Beyond the horror of state violence, there is no neutral subject position from which to narrate these histories. That counter-nationalisms can generate their own authoritarianism, death squads, and corruption-mirroring state power as they critique it—and that grassroots insurgents may lose rather than gain civilian support over time create special challenges for anthropological writing in politically charged situations. Another compelling issue is the criminalization of former combatants where peace processes have not coped with the extreme social fragmentation that accompanies protracted violence. Former combatants, death squad members, civil patrollers, and families displaced by violence need new sources of employment and community involvement if they are not to continue patterns of predatory behavior.
Perhaps the triumphalist discourse of democratic modernity—especially the post Cold War end-of-history variant of this discourse—has inhibited closer examinations of violence in democratic societies. Tambiah (1996) argues that paramilitary violence may be much more intrinsic to democratic states than is usually suspected. In practice, democracy channels intense competition for power through electoral politics which is often accompanied by occult violence. Thus, in India, groups frequently provoke riots at election time for their own political ends. Echoing these patterns, elections in Guatemala and Colombia bring waves of assassinations of candidates for local and national oﬃce. Although these riots and cyclic killings are condemned, electoral violence becomes an anticipated event in these political landscapes. The underside of democracy includes spaces of violence that are integral aspects of state politics, even as they are, in eﬀect, public secrets.
4. Interpenetrating Explanations Of Violence
How does anthropology weight the factors ultimately accountable for contemporary violence? First of all, it is important to consider international inﬂuences such as the highly volatile global economy and neoliberal economic policies promulgated by the international development community as part of democratic modernity that creates and tolerates dramatic gaps between prosperous and impoverished citizens. Policies and investment decisions at great distance from their eﬀects continue to bring subsistence shocks that threaten the lives of the poor. The Asian ﬁnancial crisis of 1997, for example, which began in the realm of international currency speculation, precipitated the collapse of several national currencies and generated riots and continuing ethnic tensions in Indonesia.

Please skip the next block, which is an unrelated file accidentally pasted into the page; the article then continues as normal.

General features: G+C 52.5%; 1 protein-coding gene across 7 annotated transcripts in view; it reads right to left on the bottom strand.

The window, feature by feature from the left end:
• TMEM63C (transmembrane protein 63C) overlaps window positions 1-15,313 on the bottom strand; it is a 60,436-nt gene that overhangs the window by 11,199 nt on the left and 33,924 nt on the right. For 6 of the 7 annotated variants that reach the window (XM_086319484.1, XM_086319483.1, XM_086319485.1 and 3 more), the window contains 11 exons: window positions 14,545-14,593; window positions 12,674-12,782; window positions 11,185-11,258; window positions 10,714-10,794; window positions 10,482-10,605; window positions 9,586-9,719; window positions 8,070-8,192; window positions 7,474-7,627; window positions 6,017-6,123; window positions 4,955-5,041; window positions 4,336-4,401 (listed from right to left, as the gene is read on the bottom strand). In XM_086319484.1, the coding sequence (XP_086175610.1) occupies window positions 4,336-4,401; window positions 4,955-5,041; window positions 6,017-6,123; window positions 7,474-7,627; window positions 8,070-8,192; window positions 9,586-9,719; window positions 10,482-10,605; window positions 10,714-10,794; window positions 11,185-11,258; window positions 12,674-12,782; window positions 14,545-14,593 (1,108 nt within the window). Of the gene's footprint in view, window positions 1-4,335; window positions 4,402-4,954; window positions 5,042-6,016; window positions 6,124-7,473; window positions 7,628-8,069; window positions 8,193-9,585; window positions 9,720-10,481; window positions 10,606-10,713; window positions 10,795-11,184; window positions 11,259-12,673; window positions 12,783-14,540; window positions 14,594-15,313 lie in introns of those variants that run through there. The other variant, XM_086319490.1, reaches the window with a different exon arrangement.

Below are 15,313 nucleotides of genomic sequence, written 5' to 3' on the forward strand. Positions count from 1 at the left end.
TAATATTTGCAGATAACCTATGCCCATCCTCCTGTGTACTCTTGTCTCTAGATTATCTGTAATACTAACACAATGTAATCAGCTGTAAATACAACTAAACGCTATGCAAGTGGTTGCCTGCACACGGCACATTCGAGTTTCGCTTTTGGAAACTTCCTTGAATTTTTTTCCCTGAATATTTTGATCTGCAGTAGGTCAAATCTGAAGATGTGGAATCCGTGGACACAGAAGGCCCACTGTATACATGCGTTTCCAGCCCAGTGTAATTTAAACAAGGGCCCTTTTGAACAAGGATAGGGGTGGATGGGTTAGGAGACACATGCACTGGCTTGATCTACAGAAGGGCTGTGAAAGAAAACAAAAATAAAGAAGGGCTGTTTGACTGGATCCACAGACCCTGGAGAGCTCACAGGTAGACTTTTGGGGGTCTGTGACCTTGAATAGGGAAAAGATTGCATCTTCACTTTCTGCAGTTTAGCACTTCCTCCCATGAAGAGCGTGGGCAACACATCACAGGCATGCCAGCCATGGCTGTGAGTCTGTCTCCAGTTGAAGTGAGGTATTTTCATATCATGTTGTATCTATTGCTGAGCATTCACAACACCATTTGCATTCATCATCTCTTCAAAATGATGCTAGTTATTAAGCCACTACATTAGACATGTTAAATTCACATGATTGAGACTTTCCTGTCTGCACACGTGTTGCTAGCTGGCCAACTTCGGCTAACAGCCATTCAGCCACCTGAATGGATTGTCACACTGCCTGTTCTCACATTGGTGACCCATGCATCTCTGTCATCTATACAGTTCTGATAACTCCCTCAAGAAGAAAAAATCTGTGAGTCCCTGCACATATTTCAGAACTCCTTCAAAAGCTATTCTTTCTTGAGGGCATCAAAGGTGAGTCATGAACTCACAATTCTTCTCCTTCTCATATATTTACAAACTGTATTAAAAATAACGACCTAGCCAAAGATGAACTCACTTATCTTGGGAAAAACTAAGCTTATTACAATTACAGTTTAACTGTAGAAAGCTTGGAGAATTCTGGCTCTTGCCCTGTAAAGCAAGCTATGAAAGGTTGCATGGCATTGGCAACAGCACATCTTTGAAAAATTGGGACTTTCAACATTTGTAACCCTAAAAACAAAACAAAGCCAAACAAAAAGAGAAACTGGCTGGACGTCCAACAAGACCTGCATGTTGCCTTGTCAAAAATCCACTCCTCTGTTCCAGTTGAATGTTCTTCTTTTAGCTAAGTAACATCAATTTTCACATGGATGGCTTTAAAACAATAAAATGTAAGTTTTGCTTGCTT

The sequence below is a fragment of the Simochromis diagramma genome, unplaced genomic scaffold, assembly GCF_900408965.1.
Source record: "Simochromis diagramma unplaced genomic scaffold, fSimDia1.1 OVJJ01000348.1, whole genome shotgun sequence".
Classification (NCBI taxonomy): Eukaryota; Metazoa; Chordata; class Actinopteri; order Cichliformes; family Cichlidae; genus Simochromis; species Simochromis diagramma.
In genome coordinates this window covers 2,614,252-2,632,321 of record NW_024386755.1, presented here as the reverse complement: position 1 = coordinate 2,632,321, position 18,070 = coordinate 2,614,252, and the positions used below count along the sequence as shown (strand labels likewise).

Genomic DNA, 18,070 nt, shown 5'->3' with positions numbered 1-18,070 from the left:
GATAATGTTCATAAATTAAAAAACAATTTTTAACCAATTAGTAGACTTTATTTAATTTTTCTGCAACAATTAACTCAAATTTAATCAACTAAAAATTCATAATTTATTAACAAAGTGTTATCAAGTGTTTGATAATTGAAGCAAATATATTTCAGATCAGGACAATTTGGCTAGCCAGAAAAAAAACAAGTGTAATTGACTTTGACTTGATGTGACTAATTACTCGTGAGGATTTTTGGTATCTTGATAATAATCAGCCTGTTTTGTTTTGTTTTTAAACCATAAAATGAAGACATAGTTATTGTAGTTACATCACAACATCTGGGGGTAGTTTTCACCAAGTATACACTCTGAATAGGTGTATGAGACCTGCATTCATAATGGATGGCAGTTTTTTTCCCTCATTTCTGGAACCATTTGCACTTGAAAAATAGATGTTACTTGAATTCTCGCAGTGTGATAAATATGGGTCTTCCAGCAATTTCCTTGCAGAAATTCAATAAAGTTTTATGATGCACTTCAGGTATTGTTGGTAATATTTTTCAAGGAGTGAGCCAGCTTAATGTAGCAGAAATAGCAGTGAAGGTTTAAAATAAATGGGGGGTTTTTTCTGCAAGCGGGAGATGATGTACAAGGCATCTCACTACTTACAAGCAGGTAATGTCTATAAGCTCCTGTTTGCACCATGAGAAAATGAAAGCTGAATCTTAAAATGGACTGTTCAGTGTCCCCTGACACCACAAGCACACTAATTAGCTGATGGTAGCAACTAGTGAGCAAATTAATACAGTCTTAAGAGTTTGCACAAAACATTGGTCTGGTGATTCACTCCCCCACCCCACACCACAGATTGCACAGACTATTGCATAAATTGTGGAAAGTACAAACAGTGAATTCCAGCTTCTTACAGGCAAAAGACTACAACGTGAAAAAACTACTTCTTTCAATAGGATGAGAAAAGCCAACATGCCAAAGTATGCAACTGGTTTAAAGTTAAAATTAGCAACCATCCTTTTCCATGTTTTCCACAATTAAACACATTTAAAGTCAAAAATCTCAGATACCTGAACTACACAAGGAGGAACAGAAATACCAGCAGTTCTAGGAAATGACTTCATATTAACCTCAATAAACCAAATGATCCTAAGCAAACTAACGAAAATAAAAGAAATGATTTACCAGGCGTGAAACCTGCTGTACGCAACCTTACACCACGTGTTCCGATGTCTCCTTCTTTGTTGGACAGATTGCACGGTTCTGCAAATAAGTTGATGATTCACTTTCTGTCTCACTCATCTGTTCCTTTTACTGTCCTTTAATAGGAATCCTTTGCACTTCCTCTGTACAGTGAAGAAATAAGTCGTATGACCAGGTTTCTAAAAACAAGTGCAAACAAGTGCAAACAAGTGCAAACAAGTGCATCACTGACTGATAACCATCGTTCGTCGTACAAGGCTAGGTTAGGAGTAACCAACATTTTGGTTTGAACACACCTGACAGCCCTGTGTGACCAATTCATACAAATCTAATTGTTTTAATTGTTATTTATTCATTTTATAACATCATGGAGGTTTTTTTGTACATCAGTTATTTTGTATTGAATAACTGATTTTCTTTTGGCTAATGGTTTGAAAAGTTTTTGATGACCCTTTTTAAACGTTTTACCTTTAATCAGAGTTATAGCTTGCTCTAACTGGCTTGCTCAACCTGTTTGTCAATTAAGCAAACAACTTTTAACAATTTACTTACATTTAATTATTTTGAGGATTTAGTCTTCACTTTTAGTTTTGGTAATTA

Political transnationalism would be another issue. Counterinsurgency and insurgency training, and the sale of arms and surveillance equipment have long been global industries that are increasingly decentralized in practice. The School of the Americas, a US-based training center for Latin American military oﬃcers who have been implicated in many human rights abuses in their own countries, has been the conduit for techniques of violent control developed over the longer history of Western colonialism. Strategies ﬁrst developed in colonial Asia were brought to Latin America in the 1950s, redeployed in Vietnam during the war, and later put back into circulation in Latin America, moving in the last decade from Guatemala to Mexico, where they have been used most recently against the Zapatistas. British colonial models of control developed in Kenya and Malaya have been redeployed in Northern Ireland. The post Cold War repositioning of militaries as partners in national development has left unchallenged the discourses of ‘national security,’ in which state terrorism can be used to combat whatever is discursively deﬁned as a political threat.